It is amazing just how many callouts volunteer bushfire brigades get to fires in mango orchards, often started in the orchard by a slasher cutting long dry grass, by a carelessly discarded cigarette butt, or by an unwatched pile of burning logs or rubbish.
Other fires that start external to the orchard cause a lot of damage due to the unkempt overgrown condition, with grasses sometimes as high as the trees.
Volunteer fire fighters sometimes cop a mouthful of abuse from irate orchard owners because they have failed to save their trees from burning. At one orchard we were threatened with being sued because trees in wet swampy ground burnt due to lack of access.
Because of people who refuse to accept responsibility for their own inaction a lot of firies carry cameras in their GFU’s to take photographic evidence of the state of these orchards. Have a good look at the photos on this page.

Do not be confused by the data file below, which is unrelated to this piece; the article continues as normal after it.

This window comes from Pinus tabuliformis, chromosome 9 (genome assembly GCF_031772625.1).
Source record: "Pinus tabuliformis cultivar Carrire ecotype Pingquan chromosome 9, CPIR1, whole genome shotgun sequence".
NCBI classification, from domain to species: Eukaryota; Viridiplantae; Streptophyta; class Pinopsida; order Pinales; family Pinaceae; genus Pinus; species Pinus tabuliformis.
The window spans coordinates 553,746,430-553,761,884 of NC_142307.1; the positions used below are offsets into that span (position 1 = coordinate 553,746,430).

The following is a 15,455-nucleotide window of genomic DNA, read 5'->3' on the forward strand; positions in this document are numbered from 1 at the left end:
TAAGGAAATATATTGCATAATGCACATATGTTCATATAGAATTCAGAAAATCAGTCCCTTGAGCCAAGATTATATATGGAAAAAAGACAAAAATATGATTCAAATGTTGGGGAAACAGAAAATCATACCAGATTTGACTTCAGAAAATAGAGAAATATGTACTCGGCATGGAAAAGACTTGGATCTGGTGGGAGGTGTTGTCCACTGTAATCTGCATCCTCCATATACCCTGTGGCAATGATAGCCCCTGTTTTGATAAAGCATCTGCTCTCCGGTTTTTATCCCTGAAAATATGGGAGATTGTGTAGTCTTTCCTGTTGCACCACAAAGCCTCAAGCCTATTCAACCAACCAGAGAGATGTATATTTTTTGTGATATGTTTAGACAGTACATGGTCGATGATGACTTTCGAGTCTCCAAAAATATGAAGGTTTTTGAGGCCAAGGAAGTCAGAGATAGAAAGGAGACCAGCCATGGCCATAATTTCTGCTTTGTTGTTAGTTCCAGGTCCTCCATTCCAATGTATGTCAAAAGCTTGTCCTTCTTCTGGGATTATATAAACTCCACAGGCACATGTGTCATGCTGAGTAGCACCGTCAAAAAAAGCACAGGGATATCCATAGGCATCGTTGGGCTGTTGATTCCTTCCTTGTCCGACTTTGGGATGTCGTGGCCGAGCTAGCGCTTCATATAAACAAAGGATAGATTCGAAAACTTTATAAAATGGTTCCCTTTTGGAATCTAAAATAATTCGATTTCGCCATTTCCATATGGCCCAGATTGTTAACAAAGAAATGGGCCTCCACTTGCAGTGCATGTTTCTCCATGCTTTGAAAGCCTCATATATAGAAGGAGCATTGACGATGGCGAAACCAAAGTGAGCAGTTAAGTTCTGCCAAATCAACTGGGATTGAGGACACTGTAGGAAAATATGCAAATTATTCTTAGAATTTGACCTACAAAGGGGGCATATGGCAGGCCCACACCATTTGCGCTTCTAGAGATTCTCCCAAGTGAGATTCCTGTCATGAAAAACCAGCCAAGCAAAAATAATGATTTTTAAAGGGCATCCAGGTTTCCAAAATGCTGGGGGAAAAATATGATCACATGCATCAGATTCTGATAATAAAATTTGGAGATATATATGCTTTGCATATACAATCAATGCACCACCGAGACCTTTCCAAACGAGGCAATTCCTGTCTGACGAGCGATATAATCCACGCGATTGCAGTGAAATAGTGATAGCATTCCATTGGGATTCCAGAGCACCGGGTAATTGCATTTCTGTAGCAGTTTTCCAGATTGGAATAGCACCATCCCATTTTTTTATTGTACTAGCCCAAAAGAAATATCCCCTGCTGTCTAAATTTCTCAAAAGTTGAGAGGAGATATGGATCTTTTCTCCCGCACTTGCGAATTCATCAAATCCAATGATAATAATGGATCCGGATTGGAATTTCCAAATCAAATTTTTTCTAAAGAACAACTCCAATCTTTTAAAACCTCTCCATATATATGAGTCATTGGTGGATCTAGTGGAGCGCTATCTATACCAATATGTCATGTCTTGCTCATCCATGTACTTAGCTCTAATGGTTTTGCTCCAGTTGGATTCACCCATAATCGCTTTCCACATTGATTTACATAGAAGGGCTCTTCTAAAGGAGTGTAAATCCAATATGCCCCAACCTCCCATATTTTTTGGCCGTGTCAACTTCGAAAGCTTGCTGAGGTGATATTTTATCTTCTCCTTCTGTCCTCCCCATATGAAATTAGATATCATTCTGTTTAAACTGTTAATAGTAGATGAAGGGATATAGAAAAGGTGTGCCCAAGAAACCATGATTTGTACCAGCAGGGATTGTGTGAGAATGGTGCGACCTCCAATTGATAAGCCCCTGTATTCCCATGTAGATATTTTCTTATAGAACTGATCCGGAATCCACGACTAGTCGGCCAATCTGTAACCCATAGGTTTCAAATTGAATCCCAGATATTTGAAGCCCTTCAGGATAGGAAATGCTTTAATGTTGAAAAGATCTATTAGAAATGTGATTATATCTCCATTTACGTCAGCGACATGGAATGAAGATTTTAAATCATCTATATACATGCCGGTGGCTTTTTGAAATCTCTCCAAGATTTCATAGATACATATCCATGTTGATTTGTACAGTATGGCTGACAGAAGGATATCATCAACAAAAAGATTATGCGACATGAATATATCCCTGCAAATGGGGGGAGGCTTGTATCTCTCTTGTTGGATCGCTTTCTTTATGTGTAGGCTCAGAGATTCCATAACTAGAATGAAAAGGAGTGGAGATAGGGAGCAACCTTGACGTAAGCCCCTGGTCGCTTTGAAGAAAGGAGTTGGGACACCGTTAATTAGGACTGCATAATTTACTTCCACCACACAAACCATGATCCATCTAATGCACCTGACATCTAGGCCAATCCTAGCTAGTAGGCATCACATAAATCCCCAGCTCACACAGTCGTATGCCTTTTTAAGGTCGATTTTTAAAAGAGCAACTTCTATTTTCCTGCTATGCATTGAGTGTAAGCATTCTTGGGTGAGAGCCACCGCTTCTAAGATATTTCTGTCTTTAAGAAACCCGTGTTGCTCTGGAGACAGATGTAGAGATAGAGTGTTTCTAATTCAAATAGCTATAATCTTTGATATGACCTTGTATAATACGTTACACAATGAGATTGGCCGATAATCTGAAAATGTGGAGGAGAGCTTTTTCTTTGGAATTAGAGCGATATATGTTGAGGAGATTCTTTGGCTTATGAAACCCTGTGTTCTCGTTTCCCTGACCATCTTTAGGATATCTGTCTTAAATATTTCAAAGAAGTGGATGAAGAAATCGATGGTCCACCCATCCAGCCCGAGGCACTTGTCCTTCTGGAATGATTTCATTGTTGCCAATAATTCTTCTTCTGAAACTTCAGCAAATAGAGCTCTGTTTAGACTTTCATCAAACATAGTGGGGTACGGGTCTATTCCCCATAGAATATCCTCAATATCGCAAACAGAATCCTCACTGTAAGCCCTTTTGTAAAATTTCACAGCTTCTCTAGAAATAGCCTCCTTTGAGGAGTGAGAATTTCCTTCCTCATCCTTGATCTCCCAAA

Fire protection is the responsibility of the land owner, not of unpaid volunteer fire fighters.
If you are going to put in a lot of time, effort and expense to establish an orchard it only makes sense to put in the extra effort to make it fire safe.
A lot of people plant mango trees in seasonally swampy ground. If you can’t get access with your tractor and slasher, neither can heavy fire fighting vehicles. The grass often burns quite well while the ground is still wet and boggy.
If slashing is too difficult you should consider other methods to control the grasses, such as herbicides.
The safety of fire fighters is our prime consideration. In the past we have been withdrawn from fiercely burning gamba grass infested orchards and watched them burn. We will not put ourselves in danger for people too “busy” to make their orchards fire safe.
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